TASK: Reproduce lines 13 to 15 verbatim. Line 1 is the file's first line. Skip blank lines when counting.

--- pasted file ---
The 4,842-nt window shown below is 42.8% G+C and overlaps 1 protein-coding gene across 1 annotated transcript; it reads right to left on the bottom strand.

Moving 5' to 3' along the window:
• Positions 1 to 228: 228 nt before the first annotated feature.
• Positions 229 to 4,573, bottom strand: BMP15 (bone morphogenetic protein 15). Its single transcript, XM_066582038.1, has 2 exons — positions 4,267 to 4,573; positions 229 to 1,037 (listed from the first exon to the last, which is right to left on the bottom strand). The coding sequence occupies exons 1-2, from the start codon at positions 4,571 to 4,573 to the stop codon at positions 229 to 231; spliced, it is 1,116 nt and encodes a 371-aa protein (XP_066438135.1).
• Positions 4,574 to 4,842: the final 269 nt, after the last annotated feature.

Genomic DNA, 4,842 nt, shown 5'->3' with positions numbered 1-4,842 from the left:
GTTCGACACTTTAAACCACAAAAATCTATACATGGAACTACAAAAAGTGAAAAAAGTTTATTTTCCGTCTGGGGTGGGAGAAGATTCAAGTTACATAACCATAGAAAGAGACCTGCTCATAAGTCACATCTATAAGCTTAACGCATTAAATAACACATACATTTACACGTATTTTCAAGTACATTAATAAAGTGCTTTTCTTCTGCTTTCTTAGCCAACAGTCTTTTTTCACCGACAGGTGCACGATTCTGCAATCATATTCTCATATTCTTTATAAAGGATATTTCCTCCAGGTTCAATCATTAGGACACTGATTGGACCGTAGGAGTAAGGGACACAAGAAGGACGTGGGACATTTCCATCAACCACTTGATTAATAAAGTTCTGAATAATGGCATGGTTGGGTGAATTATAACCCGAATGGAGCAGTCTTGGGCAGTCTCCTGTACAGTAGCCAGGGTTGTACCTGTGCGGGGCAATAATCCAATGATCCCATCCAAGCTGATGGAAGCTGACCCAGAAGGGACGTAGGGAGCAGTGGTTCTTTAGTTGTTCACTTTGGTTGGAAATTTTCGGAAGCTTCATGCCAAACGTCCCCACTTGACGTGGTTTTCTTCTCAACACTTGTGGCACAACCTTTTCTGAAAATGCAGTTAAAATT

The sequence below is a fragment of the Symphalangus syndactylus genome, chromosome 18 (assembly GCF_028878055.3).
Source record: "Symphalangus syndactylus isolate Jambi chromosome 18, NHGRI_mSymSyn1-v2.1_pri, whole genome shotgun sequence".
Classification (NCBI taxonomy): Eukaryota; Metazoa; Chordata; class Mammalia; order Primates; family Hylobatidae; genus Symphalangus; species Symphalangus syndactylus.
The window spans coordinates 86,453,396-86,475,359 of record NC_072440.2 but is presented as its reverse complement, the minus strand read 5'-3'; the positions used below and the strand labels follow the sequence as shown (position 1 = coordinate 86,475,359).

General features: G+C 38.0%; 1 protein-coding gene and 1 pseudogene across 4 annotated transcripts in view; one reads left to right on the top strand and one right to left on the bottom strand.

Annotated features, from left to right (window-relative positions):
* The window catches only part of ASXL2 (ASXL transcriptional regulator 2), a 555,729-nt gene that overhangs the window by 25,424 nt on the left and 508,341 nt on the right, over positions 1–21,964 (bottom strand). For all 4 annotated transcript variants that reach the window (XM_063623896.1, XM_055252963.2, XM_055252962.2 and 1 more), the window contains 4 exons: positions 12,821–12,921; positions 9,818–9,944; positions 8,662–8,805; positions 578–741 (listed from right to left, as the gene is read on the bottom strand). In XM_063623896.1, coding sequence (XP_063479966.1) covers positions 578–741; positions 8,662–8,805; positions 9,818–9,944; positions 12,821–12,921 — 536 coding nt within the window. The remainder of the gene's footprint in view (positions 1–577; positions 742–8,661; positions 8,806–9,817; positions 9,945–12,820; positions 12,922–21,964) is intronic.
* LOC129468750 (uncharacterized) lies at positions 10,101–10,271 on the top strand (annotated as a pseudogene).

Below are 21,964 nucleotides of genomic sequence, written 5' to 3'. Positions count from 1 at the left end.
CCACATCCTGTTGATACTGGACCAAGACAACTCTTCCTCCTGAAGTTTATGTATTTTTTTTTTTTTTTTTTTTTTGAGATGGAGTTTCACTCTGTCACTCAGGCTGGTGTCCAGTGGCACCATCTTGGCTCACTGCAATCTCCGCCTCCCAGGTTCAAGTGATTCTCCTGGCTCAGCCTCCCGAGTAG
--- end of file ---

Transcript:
Annotated features, from left to right (window-relative positions):
* The window catches only part of ASXL2 (ASXL transcriptional regulator 2), a 555,729-nt gene that overhangs the window by 25,424 nt on the left and 508,341 nt on the right, over positions 1–21,964 (bottom strand). For all 4 annotated transcript variants that reach the window (XM_063623896.1, XM_055252963.2, XM_055252962.2 and 1 more), the window contains 4 exons: positions 12,821–12,921; positions 9,818–9,944; positions 8,662–8,805; positions 578–741 (listed from right to left, as the gene is read on the bottom strand). In XM_063623896.1, coding sequence (XP_063479966.1) covers positions 578–741; positions 8,662–8,805; positions 9,818–9,944; positions 12,821–12,921 — 536 coding nt within the window. The remainder of the gene's footprint in view (positions 1–577; positions 742–8,661; positions 8,806–9,817; positions 9,945–12,820; positions 12,922–21,964) is intronic.
* LOC129468750 (uncharacterized) lies at positions 10,101–10,271 on the top strand (annotated as a pseudogene).